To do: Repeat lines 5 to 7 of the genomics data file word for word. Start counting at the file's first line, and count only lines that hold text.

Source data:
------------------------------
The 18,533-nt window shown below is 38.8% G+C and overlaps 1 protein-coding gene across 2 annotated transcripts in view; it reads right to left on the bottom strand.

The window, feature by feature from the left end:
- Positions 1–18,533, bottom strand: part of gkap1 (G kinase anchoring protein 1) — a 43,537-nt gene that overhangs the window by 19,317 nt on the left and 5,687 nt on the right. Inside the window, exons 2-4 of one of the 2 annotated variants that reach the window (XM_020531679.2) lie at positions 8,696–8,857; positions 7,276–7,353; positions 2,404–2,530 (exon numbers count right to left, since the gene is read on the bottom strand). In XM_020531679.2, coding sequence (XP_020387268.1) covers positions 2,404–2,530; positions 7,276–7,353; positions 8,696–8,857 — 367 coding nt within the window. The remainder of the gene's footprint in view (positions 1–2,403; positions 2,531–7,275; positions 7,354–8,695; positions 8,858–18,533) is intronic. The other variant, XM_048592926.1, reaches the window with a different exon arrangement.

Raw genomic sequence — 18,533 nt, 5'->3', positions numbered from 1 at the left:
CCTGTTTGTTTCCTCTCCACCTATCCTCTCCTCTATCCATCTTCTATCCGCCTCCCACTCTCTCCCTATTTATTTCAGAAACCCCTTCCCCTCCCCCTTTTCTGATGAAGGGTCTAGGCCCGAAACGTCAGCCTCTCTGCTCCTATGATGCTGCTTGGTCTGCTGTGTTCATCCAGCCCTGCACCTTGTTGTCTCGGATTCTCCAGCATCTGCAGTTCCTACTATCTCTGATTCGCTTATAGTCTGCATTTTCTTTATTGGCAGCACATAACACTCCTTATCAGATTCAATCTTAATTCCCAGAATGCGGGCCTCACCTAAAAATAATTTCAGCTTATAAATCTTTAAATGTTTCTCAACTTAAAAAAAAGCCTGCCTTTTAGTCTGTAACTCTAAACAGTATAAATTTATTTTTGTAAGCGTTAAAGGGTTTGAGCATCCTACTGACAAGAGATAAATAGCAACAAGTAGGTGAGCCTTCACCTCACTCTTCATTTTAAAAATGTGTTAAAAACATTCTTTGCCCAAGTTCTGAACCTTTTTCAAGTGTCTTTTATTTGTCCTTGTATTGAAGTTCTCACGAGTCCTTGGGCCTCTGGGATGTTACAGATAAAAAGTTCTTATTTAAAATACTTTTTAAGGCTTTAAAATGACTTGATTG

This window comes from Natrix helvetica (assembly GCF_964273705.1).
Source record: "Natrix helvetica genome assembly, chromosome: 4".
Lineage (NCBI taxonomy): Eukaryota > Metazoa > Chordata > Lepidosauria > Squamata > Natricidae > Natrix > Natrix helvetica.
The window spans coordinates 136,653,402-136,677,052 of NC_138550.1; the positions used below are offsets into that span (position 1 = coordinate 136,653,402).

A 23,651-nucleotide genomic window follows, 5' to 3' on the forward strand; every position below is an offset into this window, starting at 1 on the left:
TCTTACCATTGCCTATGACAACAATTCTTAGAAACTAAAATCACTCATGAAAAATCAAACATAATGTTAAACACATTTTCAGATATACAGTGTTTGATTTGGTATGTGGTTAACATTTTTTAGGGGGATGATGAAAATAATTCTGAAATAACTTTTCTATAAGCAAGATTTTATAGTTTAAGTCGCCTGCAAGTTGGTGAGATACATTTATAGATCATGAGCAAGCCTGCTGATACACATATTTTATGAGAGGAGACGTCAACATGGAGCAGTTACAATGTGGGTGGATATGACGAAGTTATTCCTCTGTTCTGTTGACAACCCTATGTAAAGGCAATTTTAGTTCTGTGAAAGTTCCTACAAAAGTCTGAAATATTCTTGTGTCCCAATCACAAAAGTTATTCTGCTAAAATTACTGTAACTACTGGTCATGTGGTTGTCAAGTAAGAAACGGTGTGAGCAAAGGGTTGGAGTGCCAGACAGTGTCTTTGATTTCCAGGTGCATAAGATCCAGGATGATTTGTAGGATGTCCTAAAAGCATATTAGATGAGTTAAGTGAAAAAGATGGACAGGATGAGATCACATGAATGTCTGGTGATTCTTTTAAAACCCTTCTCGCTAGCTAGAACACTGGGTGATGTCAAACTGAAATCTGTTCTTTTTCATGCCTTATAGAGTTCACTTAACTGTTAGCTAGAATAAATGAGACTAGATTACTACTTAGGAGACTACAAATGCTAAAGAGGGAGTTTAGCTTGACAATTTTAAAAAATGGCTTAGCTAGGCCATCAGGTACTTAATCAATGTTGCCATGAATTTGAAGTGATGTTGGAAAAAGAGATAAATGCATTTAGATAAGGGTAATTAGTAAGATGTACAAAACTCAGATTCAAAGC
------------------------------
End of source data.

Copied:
CCTGTTTGTTTCCTCTCCACCTATCCTCTCCTCTATCCATCTTCTATCCGCCTCCCACTCTCTCCCTATTTATTTCAGAAACCCCTTCCCCTCCCCCTTTTCTGATGAAGGGTCTAGGCCCGAAACGTCAGCCTCTCTGCTCCTATGATGCTGCTTGGTCTGCTGTGTTCATCCAGCCCTGCACCTTGTTGTCTCGGATTCTCCAGCATCTGCAGTTCCTACTATCTCTGATTCGCTTATAGTCTGCATTTTCTTTATTGGCAGCACATAACACTCCTTATCAGATTCAATCTTAATTCCCAGAATGCGGGCCTCACCTAAAAATAATTTCAGCTTATAAATCTTTAAATGTTTCTCAACTTAAAAAAAAGCCTGCCTTTTAGTCTGTAACTCTAAACAGTATAAATTTATTTTTGTAAGCGTTAAAGGGTTTGAGCATCCTACTGACAAGAGATAAATAGCAACAAGTAGGTGAGCCTTCACCTCACTCTTCATTTTAAAAATGTGTTAAAAACATTCTTTGCCCAAGTTCTGAACCTTTTTCAAGTGTCTTTTATTTGTCCTTGTATTGAAGTTCTCACGAGTCCTTGGGCCTCTGGGATGTTACAGATAAAAAGTTCTTATTTAAAATACTTTTTAAGGCTTTAAAATGACTTGATTG

This window comes from Natrix helvetica (assembly GCF_964273705.1).
Source record: "Natrix helvetica genome assembly, chromosome: 4".